characteristics of a functional organization. The
    project manager's role is more like that of a
    project coordinator or project expeditor.
  • Balanced matrix In-between weak and strong. The
    project manager has more authority than in a weak
    matrix. The PM is more likely to be full-time
    than part-time as in a weak matrix.
  • Strong matrix Similar in characteristics to a
    projectized organization. There is likely to be a
    department of project managers which are
    full-time.

150
Projectized
  • Team members are often collocated.
  • Most of the organization's resources are involved
    in project work.
  • Project managers have a great deal of
    independence and authority.
  • Departments either report directly to the project
    manager or provide services to the various
    projects.

151
Project Manager Roles and Responsibilities
  • Integrator
  • PM is the most likely person who can view both
    the project and the way it fits into the overall
    plan for the organization.
  • Must coordinate the efforts of all the units of
    the project team.
  • Communicator
  • Communicates to upper management, the project
    team, and other stakeholders.
  • The PM who fails to decipher and pass on
    appropriate information to the appropriate people
    can become a bottleneck in the project.
  • The PM has the responsibility of knowing what
    kind of messages to send, who to send them to,
    and translating the messages into a language
    understood by all recipients.
  • Team Leader
  • Must be able to solve problems
  • Guide people from different functional areas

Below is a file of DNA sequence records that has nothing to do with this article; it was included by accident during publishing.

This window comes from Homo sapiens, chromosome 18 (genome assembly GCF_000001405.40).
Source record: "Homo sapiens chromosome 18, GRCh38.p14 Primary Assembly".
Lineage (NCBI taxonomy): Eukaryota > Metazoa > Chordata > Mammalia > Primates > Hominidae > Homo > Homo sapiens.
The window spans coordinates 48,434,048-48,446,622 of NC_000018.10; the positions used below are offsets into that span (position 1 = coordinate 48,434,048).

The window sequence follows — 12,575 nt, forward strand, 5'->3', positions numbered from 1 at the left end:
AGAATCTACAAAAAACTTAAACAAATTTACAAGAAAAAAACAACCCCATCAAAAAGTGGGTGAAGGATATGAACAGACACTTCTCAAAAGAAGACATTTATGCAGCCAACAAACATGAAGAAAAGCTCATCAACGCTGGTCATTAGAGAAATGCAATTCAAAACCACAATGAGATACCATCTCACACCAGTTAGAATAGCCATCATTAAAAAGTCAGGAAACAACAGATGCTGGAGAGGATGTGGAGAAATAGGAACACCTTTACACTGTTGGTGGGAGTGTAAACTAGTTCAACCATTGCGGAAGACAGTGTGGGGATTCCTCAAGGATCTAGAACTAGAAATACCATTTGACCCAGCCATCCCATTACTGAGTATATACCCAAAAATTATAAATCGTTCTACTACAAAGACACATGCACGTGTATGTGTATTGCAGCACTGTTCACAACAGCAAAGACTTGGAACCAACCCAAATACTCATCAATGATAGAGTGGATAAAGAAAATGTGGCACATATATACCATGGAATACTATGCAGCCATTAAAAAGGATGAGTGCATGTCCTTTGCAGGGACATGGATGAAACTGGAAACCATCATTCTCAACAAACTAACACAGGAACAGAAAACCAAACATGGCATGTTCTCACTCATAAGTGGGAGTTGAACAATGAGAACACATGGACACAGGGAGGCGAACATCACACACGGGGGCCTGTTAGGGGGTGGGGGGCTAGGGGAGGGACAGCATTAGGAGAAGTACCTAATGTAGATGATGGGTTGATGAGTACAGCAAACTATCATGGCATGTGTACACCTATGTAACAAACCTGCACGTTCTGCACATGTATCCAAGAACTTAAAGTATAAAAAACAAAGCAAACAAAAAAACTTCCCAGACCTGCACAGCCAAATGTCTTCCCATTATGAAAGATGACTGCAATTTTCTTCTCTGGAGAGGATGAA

• Coordinate the project to show leadership
    capabilities
  • Decision Maker
  • Makes key decisions such as allocation of
    resources, costs of performance and schedule
    tradeoffs, changing the scope, direction or
    characteristics of the project.
  • This is an important role with significant
    consequences for the project as a whole.
  • Climate Creator or Builder
  • The PM should attempt to build a supportive
    atmosphere so that project team members work
    together and not against one another.
  • Seek to avoid unrest and negative forms of
    conflict by building supportive atmosphere early.

152
General Advice on Teams
  • Focus on meeting project objectives and producing
    positive results
  • Make sure everyone understands the goals
  • Fix the problem instead of blaming people
  • Establish regular, effective meetings
  • Use PM tools and reports to help focus
  • Remember the product is important, not the paper
  • Nurture team members and encourage them to help
    each other
  • Acknowledge individual and group accomplishments
  • Free Lunch etc.
  • Establish accountability

153
Project Meals
  • Can be very effective method for team building
  • Lunches where management pays
  • Friday at 400 for Beer and Pizza
  • Bagels with Loxs
  • Can be a hassle and negative
  • Christmas Dinners
  • Upper Management plus/minus
  • Tailored to Team / Location
  • Pot Luck , Hotdogs/Sandwiches at the Park,
    Expensive Lunch

154
More Advice
  • Project managers should
  • Treat people with consideration and respect